Until comparatively recently, Google had not approached the corporate side of the business with the same verve as it addressed the consumer side of things. Whilst Google offers a suite of corporate applications and services, certain products have not seen much development designed to make them more appealing to the corporate market. Where products have been improved and offer a more comprehensive list of features that could appear to the corporate buyer, Google have not pushed their advantages. For example, the Android platform has had its security boosted in recent years but has not made a significant impact in the corporate market. Instead, it has been adopted as a device of choice for a great many customers participating in a BYOD, or Bring Your Own Device, scheme. The Chromebook has been a great success for the education market but has yet to make much of an impact on the corporate side of things. However, there are signs that things are changing: last October, Google announced a new scheme designed to help those customers locked into an Enterprise Agreement switch to Google Apps.
The deal on the table consisted of offering the Google Apps service free for the remainder of the Enterprise Agreement plus support for training needs. Today, Google have announced that almost 200,000 new users have joined the Google process. Google are extending the original offer, bringing more companies into the fold. The original offer expired on the 16 April but the new one runs for the rest of the year. Furthermore, Google have lowered the minimum staff number from 250 down to 100 (with the same 3,000 maximum staff number). Qualifying companies will still be able to obtain a $750 voucher for specialist security training as part of the migration to the Google way of working. Google's blog on the subject also cited that some companies are offering free services to ease the migration, such as Security Keys – a means of keeping accounts safe from phishing and hijacking using encryption and two-step verification technologies. Some Security Keys will be offered free of charge with any additional licenses having a 50% discount for qualifying companies. Of course, customers switching to Apps for Work benefit from the full suite of services including Gmail, Google Drive, Hangouts and Calendar.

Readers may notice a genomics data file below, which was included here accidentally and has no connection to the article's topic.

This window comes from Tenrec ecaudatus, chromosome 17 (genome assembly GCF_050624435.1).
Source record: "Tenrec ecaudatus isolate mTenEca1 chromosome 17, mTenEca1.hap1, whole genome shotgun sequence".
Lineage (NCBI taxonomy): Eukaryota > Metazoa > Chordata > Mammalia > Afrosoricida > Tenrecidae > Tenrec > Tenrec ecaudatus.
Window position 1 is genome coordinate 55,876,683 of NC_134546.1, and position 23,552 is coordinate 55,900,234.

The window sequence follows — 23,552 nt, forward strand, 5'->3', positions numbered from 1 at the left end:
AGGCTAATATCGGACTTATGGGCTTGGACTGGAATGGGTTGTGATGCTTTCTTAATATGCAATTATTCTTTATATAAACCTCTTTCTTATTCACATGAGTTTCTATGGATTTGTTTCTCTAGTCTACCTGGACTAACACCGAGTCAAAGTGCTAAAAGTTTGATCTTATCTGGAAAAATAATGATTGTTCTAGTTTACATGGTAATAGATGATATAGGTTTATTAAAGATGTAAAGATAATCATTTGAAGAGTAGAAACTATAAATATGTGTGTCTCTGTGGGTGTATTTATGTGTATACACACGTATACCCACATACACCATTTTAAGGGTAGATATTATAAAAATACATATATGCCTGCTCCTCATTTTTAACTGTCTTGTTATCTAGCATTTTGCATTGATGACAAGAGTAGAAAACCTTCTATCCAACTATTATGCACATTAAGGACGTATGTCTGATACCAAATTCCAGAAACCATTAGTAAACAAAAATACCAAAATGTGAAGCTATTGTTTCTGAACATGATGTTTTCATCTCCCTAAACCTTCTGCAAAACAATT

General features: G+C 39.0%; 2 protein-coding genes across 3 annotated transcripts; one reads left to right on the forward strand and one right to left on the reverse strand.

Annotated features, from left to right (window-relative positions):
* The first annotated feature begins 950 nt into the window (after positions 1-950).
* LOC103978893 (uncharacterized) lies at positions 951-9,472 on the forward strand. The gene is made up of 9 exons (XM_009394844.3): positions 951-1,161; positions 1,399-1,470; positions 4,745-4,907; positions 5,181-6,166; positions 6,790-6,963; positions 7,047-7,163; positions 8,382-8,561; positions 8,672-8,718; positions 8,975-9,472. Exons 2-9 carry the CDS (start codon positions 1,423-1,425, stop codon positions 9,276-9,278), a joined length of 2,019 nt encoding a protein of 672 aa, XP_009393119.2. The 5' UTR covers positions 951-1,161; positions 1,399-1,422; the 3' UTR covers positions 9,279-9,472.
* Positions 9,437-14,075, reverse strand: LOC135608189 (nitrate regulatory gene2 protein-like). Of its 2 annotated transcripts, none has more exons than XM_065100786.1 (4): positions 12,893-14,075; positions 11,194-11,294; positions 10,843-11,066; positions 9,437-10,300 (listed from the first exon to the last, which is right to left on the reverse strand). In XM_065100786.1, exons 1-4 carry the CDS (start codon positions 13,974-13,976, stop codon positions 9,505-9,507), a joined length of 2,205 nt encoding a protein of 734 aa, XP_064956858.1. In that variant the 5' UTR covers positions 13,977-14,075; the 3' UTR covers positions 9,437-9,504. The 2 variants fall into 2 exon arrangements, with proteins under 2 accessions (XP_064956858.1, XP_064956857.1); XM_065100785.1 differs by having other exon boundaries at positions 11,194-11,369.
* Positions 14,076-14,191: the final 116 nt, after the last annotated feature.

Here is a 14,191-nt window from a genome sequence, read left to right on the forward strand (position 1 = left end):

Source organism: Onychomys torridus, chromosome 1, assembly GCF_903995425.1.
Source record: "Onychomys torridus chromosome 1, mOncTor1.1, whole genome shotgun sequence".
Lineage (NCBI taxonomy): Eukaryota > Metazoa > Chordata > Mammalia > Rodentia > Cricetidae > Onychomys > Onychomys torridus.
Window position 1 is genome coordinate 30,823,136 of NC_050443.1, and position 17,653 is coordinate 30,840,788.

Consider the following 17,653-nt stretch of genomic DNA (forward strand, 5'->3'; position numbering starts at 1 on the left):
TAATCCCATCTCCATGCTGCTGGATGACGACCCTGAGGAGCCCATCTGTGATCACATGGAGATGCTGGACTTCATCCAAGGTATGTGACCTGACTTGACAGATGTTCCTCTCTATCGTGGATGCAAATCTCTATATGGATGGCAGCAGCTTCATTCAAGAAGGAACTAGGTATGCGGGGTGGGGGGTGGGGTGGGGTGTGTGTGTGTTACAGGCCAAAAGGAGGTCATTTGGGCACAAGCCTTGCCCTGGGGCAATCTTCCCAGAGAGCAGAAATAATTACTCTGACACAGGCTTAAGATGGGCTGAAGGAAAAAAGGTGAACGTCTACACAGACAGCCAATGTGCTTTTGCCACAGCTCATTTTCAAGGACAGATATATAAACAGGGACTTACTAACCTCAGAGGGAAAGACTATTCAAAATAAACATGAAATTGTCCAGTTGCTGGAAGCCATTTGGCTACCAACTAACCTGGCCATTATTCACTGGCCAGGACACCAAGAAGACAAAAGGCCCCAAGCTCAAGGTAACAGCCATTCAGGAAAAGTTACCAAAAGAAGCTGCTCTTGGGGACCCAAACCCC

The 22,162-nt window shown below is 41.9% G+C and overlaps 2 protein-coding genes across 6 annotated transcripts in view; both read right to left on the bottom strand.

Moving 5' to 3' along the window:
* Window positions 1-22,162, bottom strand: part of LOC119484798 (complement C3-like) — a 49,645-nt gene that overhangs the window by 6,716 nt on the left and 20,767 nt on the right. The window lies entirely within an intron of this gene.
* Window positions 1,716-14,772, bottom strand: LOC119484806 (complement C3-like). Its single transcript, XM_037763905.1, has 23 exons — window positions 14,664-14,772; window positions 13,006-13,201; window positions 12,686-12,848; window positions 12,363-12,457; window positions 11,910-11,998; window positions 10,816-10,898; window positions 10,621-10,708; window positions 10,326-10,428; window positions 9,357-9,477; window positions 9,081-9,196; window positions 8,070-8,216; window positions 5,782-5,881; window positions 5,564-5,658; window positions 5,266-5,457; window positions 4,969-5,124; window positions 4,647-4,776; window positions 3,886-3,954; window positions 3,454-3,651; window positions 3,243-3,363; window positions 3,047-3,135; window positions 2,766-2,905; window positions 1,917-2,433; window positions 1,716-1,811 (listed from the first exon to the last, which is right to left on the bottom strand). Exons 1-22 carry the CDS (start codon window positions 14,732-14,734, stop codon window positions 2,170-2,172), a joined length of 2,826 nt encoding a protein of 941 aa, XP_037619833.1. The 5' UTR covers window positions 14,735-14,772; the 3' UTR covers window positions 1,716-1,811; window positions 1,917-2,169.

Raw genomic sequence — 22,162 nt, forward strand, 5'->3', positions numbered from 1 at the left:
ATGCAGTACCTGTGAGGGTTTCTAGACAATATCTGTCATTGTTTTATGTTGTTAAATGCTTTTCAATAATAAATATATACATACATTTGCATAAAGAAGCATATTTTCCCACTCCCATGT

Essentially, Google wants small and medium businesses to be able to switch to Google Apps for Work without suffering the financial penalties associated with breaking an existing Enterprise Agreement. Google is keen to highlight that "companies with basic EAs [Enterprise Agreements] and no dependencies have the potential to cut costs by up to 70 percent through switching to Google Apps for Work." Let's not also forget that a worker with an Android smartphone and Google Chromebook could have full access to the Google Apps for Work suite at a very inexpensive cost of hardware. And of course, switching companies to the Apps at Work plan utilizes Google's existing cloud infrastructure, which the business is determined to grow under the stewardship of Diane Greene.